OUR complex modern life, especially in our larger centers, gets us running so many times into grooves that we are prone to miss, and sometimes for long periods, the all-round, completer life. We are led at times almost to forget that the stars come nightly to the sky, or even that there is a sky; that there are hedgerows and groves where the birds are always singing and where we can lie on our backs and watch the treetops swaying above us and the clouds floating by an hour or hours at a time; where one can live with his soul or, as Whitman has put it, where one can loaf and invite his soul.

Ella Wheeler Wilcox's The Heart of the New Thought (1902).
Thirty-one short chapters on topics such as "Old Clothes," "Eternity," "The Philosophy of Happiness," and many more.  This is a fascinating work that examines the dynamics behind being happy and the problems with many of the social structures that people have used to try to become happy.  Years ahead of its time. . . .
Click here to download.

An excerpt:

If you have groveled in fear and a belief that you were born to poverty and failure, courage and success and opulence will be of slow growth. Yet they will grow and materialize, as surely as you insist and persist. Declare they are yours, right in the face of the worst disasters.  There is nothing that so confuses and frustrates misfortune as to stare it down with unflinching eyes.

Orison Swett Marden's Character: The Grandest Thing in the World.
A great examination of one of the most important aspects of who we are.  Marden was one of the most prolific self-help and motivational writers the world has ever seen, though most of his works have faded into oblivion.
Click here to download.

An excerpt:

What is character but the poor man’s capital?  Is not character an available piece of property? Is it not estimated as moral security, the noblest of possessions? "It is an estate in the general good will and respect of men; and they who invest in it will find their reward in esteem and reputation fairly and honorably won."

Ralph Waldo Emerson's "Self-Reliance and Other Essays."
One of the most oft-quoted writers ever, Emerson's essays here include "Self-Reliance," "Love," "Friendship," and more.  His words are wise and caring, insightful and practical, and great reading for anyone who's interested in learning more about human nature and the ways that we see the world.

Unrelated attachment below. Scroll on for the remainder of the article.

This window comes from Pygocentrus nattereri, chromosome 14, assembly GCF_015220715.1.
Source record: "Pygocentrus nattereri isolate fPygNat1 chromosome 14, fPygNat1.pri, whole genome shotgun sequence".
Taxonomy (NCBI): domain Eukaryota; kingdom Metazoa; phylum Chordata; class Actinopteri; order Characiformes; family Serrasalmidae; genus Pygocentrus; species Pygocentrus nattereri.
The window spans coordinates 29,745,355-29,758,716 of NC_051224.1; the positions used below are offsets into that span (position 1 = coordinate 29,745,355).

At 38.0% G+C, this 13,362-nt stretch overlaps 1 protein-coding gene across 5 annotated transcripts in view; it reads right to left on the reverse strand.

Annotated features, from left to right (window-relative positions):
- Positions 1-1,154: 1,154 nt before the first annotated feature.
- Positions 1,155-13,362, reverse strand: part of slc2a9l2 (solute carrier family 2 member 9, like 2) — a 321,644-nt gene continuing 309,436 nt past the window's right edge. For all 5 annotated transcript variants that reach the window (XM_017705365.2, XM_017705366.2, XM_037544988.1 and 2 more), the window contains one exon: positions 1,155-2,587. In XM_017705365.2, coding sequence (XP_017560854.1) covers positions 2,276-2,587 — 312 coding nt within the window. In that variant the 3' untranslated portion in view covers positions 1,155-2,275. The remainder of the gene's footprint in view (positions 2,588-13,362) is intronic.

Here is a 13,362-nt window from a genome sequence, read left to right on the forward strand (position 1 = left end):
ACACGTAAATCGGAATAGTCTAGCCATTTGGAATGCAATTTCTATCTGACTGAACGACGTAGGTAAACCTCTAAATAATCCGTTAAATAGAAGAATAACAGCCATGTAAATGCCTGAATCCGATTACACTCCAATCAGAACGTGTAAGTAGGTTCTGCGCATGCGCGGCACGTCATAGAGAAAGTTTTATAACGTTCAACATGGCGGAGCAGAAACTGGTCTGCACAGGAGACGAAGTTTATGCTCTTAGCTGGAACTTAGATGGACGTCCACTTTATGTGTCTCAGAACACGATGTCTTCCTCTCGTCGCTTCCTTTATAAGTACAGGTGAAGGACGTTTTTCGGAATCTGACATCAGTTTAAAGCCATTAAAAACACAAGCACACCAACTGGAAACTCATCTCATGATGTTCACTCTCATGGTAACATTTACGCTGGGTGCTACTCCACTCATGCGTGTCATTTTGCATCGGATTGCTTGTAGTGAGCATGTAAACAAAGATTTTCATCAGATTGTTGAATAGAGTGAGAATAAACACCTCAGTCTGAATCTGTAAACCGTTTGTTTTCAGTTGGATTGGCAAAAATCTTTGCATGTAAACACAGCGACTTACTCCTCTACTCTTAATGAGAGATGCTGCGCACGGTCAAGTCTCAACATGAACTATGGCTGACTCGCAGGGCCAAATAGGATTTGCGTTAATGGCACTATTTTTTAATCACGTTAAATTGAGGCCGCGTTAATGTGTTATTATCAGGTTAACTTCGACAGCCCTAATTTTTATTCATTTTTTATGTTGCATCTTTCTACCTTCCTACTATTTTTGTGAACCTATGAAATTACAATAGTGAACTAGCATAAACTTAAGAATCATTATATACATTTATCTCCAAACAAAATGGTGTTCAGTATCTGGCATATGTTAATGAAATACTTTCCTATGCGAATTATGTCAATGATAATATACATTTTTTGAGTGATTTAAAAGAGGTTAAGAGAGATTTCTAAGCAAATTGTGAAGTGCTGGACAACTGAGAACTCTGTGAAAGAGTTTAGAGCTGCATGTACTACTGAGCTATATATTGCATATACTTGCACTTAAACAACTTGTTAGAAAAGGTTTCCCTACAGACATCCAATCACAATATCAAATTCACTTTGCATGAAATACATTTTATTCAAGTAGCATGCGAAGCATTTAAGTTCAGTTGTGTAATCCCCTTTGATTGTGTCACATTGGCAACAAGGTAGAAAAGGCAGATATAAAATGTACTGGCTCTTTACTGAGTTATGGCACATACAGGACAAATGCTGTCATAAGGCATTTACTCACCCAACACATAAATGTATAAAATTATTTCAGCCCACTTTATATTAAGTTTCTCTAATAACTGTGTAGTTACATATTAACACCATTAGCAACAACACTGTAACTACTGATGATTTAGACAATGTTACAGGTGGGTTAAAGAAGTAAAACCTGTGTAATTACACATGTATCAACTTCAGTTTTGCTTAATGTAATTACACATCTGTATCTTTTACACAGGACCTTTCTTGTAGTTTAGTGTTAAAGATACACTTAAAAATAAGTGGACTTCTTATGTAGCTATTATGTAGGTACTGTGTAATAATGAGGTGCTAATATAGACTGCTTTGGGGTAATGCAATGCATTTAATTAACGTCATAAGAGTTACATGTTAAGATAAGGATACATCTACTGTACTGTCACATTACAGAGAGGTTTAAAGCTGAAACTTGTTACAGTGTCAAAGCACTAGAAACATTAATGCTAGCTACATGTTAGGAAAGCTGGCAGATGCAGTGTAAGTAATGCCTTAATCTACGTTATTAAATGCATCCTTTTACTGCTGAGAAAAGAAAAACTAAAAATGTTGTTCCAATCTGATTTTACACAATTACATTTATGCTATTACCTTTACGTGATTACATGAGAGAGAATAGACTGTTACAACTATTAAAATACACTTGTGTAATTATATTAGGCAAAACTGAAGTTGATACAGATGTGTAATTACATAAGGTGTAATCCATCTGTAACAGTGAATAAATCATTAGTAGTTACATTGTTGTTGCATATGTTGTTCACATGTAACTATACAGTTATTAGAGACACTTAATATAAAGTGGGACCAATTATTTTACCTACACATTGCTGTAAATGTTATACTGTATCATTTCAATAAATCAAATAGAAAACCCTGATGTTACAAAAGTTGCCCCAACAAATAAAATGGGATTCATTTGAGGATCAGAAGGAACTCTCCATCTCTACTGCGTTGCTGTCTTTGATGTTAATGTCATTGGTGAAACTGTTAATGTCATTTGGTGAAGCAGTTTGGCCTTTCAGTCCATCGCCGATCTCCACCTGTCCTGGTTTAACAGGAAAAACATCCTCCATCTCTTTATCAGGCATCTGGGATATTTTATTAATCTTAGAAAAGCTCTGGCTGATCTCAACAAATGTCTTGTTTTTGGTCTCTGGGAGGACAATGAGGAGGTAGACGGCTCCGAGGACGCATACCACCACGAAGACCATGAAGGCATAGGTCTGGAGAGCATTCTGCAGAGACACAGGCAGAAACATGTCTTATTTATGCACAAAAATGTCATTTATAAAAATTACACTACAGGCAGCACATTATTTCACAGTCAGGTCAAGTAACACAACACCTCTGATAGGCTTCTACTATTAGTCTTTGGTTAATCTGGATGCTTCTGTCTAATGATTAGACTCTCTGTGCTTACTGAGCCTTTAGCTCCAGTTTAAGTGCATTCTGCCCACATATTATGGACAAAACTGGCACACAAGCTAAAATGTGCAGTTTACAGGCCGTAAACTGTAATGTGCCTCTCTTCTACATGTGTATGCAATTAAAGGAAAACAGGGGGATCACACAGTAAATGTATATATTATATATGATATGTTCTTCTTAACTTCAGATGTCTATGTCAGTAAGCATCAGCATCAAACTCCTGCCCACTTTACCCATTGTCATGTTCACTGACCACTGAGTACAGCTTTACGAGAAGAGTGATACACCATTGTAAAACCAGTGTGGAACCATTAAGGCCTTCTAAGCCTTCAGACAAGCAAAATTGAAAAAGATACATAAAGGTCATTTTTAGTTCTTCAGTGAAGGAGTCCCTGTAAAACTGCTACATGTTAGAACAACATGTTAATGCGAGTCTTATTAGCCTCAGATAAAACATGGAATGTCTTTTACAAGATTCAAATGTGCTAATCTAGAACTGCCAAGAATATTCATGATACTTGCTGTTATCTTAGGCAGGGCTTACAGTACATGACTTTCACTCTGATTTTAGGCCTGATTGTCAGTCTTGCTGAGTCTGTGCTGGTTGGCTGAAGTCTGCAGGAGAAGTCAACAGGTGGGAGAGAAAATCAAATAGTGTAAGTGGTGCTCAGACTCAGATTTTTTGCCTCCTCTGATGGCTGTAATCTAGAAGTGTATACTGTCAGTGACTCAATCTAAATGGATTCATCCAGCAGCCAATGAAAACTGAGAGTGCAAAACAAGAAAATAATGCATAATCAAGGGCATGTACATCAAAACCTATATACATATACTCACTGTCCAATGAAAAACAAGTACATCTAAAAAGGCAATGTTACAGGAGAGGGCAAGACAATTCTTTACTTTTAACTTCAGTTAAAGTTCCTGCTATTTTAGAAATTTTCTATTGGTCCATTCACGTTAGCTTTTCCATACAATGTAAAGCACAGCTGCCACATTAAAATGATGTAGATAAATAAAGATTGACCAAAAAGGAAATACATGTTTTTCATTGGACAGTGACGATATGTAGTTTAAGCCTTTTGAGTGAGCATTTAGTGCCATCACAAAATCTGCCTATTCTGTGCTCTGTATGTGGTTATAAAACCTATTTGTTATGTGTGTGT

Click here to download.

Trust thyself: every heart vibrates to that iron string. Accept the place the divine providence has found for you, the society of your contemporaries, the connection of events. Great men have always done so, and confided themselves childlike to the genius of their age, betraying their perception that the absolutely trustworthy was seated at their heart, working through their hands, predominating in all their being.

Khalil Gibran's The Prophet.
A beautifully poetic work that presents the teachings of a man of great wisdom to the people of the town in which he's been living for several years.  He's about to embark on a journey home, and the people ask him to share his wisdom before he leaves.  A truly timeless classic.  Click here to download.

An excerpt:

Your children are not your children.
They are the sons and daughters of Life's longing for itself.
They come through you but not from you,
And though they are with you, yet they belong not to you.
You may give them your love but not your thoughts.
For they have their own thoughts.
You may house their bodies but not their souls,
For their souls dwell in the house of tomorrow, which you cannot visit, not even in your dreams.
You may strive to be like them, but seek not to make them like you.


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Daily Meditations, Year One
One full year's worth of our daily meditations.  366 entries on tons of topics that we really do need to ponder if we're going to live our lives fully.  We promise no answers to anything, but we do promise food for thought that just may help you to reach the answers that are best for you, personally, in your own life.  The other people on this planet have spent their lives learning and growing, and many of them have shared those lessons with us--and this book is an effort to learn from those lessons so that we can incorporate them into our own lives.  You can have the entire first year's worth of daily meditations for just $2.99 on your Kindle.  (Print edition available here.)